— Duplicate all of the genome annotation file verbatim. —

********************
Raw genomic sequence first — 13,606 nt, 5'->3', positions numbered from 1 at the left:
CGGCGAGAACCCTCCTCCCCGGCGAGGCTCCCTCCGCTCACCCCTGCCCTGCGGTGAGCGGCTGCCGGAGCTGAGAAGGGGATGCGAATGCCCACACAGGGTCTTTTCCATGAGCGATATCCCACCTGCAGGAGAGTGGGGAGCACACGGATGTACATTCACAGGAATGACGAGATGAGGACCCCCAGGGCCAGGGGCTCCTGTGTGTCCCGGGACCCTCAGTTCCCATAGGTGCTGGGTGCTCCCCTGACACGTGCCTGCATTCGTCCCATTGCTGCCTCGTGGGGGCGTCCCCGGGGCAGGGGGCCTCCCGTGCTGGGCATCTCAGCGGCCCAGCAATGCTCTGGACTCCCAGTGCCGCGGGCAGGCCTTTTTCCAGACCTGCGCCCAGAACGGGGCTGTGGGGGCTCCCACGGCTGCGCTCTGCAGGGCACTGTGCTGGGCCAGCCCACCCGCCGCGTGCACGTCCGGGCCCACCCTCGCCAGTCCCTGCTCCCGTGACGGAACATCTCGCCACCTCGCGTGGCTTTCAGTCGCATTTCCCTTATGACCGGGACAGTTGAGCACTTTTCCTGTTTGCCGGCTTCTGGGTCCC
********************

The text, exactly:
Raw genomic sequence first — 13,606 nt, 5'->3', positions numbered from 1 at the left:
CGGCGAGAACCCTCCTCCCCGGCGAGGCTCCCTCCGCTCACCCCTGCCCTGCGGTGAGCGGCTGCCGGAGCTGAGAAGGGGATGCGAATGCCCACACAGGGTCTTTTCCATGAGCGATATCCCACCTGCAGGAGAGTGGGGAGCACACGGATGTACATTCACAGGAATGACGAGATGAGGACCCCCAGGGCCAGGGGCTCCTGTGTGTCCCGGGACCCTCAGTTCCCATAGGTGCTGGGTGCTCCCCTGACACGTGCCTGCATTCGTCCCATTGCTGCCTCGTGGGGGCGTCCCCGGGGCAGGGGGCCTCCCGTGCTGGGCATCTCAGCGGCCCAGCAATGCTCTGGACTCCCAGTGCCGCGGGCAGGCCTTTTTCCAGACCTGCGCCCAGAACGGGGCTGTGGGGGCTCCCACGGCTGCGCTCTGCAGGGCACTGTGCTGGGCCAGCCCACCCGCCGCGTGCACGTCCGGGCCCACCCTCGCCAGTCCCTGCTCCCGTGACGGAACATCTCGCCACCTCGCGTGGCTTTCAGTCGCATTTCCCTTATGACCGGGACAGTTGAGCACTTTTCCTGTTTGCCGGCTTCTGGGTCCC